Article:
Tuesday, January 20, 2015

Camden Jared Hyde

A post not about Weston or deafness! Since Camden has official joined our family this may be a new trend!!

** For journaling sake: Camden Jared Hyde, born 1-14-15 at 1:38pm. Weight: 9lbs 5oz Height: 20in even

It's late and I'm tired and yet I can't sleep. As I sit here in the hospital with a perfect little one lying next to me I can't help but reflect on the experience I have just had.

I'll just start by saying this pregnancy was a tough one. Though sickness in the beginning was mild this babe grew, FAST! By 30 weeks I was no longer sleeping. At 35 weeks I started having regular braxton hicks. Every other night until this baby was born I was up with contractions for 2-3 hours. I was dilated to a 3 at 35 weeks and 70% effaced. I stayed like that until 38 weeks when I finally showed change being dialted to a 5 and 75% effaced. I was huge, uncomfortable and so tired! And yet, the little baby inside me decided to hangout and come when he was good and ready. I had so many contractions lasting for so long that I refused to be excited when actual labor started (because I thought I was in labor several times). However, the night of the 13th I started to have contractions and this time they didn't stop. This is where my journey through natural childbirth began.

Before I start I'm going to introduce some people so I can freely name/title drop later (if you don't care skip ahead). First, Julie, our midwife. Some folks are confused as to why I would choose a midwife and its usually because they don't know what a midwife is. We used a CN (certified nurse) midwife, which is a medically trained professional. They are not qualified to perform surgery (C-section) and thus is the difference between them and an OB. So why a midwife? I think this paragraph from babycenter.com mirrors my thoughts, "Births attended by CNMs usually have fewer interventions – such as continuous electronic fetal monitoring, epidurals, and episiotomies – without any difference in outcomes for women or their babies. Women who opt for midwifery care tend to have a lower rate of cesarean section, too. In general, midwives tend to have more time to answer all your questions and help you learn about the physical and emotional changes you experience throughout pregnancy." Second, Courtney, our doula. When people hear doula they think of hippies and home births. However, a doula is just a title for someone who knows an INSANE amount about women and babies. They are there to provide support and comfort. They are like this awesome book of answers and solutions for anything that ails a women giving birth. Basically, if you are planing a natural birth get one, they are awesome!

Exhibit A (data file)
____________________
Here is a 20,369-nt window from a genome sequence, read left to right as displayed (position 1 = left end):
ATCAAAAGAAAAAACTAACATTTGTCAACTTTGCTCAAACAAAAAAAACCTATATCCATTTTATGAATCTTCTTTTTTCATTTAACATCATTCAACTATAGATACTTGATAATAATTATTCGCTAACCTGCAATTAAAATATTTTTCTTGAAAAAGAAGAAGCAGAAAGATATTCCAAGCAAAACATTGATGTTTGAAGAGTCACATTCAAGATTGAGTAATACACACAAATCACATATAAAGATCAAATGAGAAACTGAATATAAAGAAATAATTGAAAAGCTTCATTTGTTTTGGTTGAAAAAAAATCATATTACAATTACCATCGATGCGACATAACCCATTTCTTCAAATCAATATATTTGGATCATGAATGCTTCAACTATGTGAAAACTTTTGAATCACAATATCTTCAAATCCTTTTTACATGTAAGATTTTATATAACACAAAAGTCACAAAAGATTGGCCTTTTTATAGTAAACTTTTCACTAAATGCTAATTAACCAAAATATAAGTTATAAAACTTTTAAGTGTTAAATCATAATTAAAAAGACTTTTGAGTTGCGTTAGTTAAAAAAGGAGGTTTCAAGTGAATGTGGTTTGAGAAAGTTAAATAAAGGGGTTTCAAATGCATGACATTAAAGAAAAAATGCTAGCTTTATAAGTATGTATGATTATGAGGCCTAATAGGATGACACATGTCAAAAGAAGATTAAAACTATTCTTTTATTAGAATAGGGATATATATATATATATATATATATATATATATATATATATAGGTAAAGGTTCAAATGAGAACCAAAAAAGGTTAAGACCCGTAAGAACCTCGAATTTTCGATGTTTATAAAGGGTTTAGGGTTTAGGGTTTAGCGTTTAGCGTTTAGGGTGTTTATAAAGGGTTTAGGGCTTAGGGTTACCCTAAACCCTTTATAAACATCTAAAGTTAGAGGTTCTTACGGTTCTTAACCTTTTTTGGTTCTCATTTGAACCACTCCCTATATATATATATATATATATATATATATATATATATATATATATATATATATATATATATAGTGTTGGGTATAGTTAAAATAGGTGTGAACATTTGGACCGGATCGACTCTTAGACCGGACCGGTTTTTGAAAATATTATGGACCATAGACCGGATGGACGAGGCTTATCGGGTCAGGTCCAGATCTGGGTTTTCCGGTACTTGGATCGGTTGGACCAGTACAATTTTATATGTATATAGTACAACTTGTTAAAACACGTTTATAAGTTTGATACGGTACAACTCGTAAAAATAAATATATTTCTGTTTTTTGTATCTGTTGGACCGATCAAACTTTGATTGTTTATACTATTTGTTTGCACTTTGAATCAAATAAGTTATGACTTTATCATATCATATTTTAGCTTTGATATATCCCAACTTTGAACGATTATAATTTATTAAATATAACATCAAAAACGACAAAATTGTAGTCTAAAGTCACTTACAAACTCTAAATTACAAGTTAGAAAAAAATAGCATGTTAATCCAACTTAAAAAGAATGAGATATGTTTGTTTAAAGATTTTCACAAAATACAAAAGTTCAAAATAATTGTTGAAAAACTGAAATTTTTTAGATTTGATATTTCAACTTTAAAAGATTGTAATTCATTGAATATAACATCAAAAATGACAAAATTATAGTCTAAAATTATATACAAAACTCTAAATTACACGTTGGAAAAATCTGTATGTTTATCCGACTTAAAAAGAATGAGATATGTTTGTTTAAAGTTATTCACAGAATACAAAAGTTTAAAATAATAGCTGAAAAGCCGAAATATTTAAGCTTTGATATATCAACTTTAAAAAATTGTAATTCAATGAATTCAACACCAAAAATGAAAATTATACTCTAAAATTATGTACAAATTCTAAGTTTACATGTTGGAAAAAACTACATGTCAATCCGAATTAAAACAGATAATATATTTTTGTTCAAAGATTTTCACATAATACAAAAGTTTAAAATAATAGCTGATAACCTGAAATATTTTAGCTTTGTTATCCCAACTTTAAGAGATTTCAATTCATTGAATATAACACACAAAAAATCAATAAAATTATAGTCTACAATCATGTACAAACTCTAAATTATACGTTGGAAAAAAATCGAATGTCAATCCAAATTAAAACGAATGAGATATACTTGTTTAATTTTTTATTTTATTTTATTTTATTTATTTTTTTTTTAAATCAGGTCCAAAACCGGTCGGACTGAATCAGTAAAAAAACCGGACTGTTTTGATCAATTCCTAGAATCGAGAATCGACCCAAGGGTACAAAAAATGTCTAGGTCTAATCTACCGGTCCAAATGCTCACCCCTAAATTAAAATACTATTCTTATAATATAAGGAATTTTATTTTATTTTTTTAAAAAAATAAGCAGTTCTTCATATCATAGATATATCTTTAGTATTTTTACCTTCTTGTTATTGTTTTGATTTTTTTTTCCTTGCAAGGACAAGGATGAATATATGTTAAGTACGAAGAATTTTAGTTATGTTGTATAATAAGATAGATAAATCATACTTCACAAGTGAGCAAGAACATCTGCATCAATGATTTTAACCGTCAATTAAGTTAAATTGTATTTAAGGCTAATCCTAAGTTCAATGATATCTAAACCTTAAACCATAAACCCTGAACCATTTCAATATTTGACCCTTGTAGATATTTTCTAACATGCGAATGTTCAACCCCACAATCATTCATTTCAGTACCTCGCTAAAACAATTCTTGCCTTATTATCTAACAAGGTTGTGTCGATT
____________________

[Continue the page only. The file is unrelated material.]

And roll Camden's birth...

Tuesday I had been having contractions on and off all day. At this point in the pregnancy this was not uncommon. I went to see my midwife who stripped my membranes and informed me I was dilated to a 5. A 5 and still no baby!! I left defeated, feeling like this baby was never going to come. That night my contractions were closer together. My mom, who came in town on Sunday and was just as anxious as me for the arrival of this baby, suggested we start timing contractions. However, when they were only coming every 15-30 minutes we decided it was a waste of time and went to bed. However, I never did fall asleep because contractions were keeping me awake. I decided to take a bath around midnight. Finally, contractions got closer together and strong enough that I knew this was the real deal. I tried to sleep with no luck. I decided a shower would feel better than a bath and Jesse called our doula and told her we'd meet her at the hospital in an hour. 

When we got to the hospital our doula was already there. She had already informed the nursing staff we were headed in and scored us a room with a tub (awesome!). I got there signed a paper and was good to go. The check in process was so much easier than it was with Weston.  We delivered at St. Marks Hospital and the L&D nurses were fantastic! I was checked in and as per hospital policy hooked up for 20 minutes of monitoring. With Weston I was forced to a bed for these 20 minutes but the nurse this time around made sure I had some cord space to wander the room and bounce on my yoga ball. When it came time for my IV they easily placed it in my arm so I had full function of my wrists and elbows; essential for a natural birth. Also,  instead of insisting on an IV they connected a hep lock instead. The whole thing was exactly how I wanted it and I didn't have to fight for anything.